The Collaborative Economy APIs Mean Changes to Commerce


Screen Shot 2014-08-20 at 11.35.45 AM

The Collaborative Economy continues to mainstream with at least two of the key players launching APIs; this spells significant ecosystem change that will impact commerce, this post will attempt to answer what it means to the greater ecosystem.


[This is as significant as Facebook launching their API and Platform.
This will spur thousands of apps, APIs and new businesses models]

News: Uber has launched an API, with key launch partners, including traditional companies like Hyatt (Disclosure: Hyatt is a Crowd Companies member). Hailo also announced an API a few hours after

  • Emerging startups will gravitate toward Uber: This also means that Collaborative Economy Startups that circle Uber’s orbit (there are over 9,000) are more likely to adopt Uber’s API as a way to quickly launch their service on the Uber Network. This fosters more gravitas regarding Uber, creating more pressure on Airbnb and Lyft to quickly follow suit.
  • Established startups, like Airbnb and Lyft, pressured to launch own API: Expect Lyft and, potentially, Airbnb to signal their API platforms, in this winner-take-all scenario. Several years ago, Twitter, Facebook, Google, Open ID, Plaxo, BestBuy and a few other varieties launched their own APIs, but in the end, Facebook won the war and, therefore, our interest. Airbnb has an entire ecosystem of startups built around them, but must launch an API to keep them connected.
  • Large Companies get in on the game, revealing mainstream integration. Several large corporations were part of the initial Uber API launch, including TripAdvisor, Hyatt, Starbucks and United Airlines, which signals that crowd-based, on-demand models can enhance local commerce. Uber’s new partners (Hyatt and United) mean that you get seamless travel without waiting in any taxi queues. This deal enhances their overall customer experience by extending to end-to-end travel and logistics, making it easier to do business with these big brands.
  • Agency and consulting teams should evaluate on-demand business models for clients. Interactive agencies, digital agencies and consulting firms involved in online commerce should sign up for the Uber and Hailo API consideration form to evaluate tying their own clients into these new delivery models.
  • Social Media Management Systems will seek to integrate. Over the last several years, I’ve closely covered the enterprise social media software players and witnessed the emergence of software companies that connect FB, Twitter, LinkedIn and other social networks to enterprise systems, CRM, and corporate websites.  It’s happening again.
  • Incumbent transportation and logistics companies displaced, again. While it’s obvious to most that this continues to threaten existing taxi companies, travel booking and courier systems, as Uber partners with other businesses that require logistics and transportation, the bigger threat is to traditional commerce.
  • The biggest threat is to companies like Amazon. In the end, this is a significant threat to Amazon, as Uber can quickly partner with local retailers for push-button delivery, including harnessing the power of their largest investors to tie to Waze, Wallet, Google Delivery and more. Instead of three-day delivery, Uber + local retailers = instant delivery at the local level.


[Any startup, retailer, hotelier or restaurant can now integrate mobile savvy, affluent, Uber customers on their apps and websites.]

Potential Comparison: Facebook to Uber API

This comparison isn’t apples to oranges, but helps to bridge how we think of dominant Facebook connect with potential Uber API features.  To be really clear, these Uber API features don’t yet exist, but are possibilities that could be launched in the future. This matrix was added about 24 hours after this initial post.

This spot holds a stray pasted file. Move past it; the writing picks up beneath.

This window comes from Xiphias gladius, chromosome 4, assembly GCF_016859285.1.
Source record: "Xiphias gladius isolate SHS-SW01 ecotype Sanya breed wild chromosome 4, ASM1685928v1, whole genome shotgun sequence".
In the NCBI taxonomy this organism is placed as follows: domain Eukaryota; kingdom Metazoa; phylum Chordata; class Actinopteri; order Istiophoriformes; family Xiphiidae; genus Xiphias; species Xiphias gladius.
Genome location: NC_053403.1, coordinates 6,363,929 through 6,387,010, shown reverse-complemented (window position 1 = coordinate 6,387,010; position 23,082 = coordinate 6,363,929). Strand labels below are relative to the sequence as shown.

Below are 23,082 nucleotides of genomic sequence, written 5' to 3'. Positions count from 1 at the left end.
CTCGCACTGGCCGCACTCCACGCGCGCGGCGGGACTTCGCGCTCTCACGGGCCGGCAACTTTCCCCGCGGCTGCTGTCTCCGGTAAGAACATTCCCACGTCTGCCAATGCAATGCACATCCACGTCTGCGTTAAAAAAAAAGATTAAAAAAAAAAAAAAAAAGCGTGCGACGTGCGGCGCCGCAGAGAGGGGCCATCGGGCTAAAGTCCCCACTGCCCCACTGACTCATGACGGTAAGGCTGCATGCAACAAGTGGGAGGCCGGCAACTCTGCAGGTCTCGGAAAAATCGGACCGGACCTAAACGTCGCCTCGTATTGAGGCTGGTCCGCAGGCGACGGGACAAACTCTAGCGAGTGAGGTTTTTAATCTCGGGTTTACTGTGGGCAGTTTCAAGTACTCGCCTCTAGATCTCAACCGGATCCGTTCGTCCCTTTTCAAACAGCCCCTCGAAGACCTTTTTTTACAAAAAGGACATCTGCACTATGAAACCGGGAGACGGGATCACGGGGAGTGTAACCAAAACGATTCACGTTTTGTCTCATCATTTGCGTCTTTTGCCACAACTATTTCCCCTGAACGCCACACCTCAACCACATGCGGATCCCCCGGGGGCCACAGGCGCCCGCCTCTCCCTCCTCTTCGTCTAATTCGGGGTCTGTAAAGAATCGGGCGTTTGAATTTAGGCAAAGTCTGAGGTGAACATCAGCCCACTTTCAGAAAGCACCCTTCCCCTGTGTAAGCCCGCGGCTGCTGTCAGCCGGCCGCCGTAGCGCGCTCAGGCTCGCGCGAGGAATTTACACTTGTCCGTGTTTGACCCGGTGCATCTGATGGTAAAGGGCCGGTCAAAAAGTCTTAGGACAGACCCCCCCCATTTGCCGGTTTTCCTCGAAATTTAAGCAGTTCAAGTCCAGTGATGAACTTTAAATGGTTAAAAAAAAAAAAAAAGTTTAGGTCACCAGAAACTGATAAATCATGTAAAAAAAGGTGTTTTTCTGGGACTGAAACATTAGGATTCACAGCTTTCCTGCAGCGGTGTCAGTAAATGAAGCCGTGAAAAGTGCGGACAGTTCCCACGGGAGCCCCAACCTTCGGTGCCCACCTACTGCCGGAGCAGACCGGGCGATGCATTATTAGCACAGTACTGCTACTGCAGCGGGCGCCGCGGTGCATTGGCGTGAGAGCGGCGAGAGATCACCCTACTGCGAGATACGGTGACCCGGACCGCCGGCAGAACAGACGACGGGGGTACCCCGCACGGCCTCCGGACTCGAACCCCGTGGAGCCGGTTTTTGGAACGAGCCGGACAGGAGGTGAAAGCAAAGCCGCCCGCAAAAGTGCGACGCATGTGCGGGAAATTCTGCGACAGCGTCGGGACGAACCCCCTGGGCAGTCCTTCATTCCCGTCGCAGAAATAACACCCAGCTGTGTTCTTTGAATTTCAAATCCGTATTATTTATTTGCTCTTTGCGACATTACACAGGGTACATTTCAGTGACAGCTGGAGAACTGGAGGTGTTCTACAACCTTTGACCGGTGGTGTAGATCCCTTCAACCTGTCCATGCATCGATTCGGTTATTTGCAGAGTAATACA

Social Networking API Collaborative Economy API (again, some of these don’t exist today, but could in the future)
FB Connect: Register new users in a few clicks. Access to over a billion users. Uber Connect: Instantly get Uber’s many customers on your physical doorstep.
Graph Search: Find things my friends like. Uber Ride Search: Find locations my friends like to frequent.
Find Friends: Isolate content that only my Facebook friends like. Vett Uber Customers: Isolate only five-star riders (the best customers).
Facebook Commerce: Buy credits, gifts and more. Uber Commerce: Any website can now use Uber’s credit card system.
NewsFeed: Share on Facebook my experiences from other website interactions. Social network connections: Share my Uber experience on on any social network.

The big takeaways: Quickly get customers to and from your doorstep, period. Uber and potentially Hailo’s API means that local commerce can now benefit from instant ecommerce and extend end to end customer experience from transportation, hospitality, commerce and more transportation for customers. Any company that wants more customers in their physical location, or wants a delivery service, should evaluate this API for business model extension.

Update: Additional discussion is happening on my newsfeed, with the business community.

20 Replies to “The Collaborative Economy APIs Mean Changes to Commerce”

  1. More on the API capabilities:

    “As of today, we officially open ” to all developers ” access to many of the primitives that power Uber™s magical experience. Apps can pass a destination address to the Uber app, display pickup times, provide fare estimates, access trip history and more. What about requesting a ride? Yes, we™ve implemented that endpoint as well, but because calling it immediately dispatches a real driver in the real world, we™re releasing it in a more controlled fashion, starting with a small set of partners. Stay tuned for more on that, and please let us know if you™re interested in being added to the whitelist.”

  2. Pingback: APIs | Pearltrees

Comments are closed.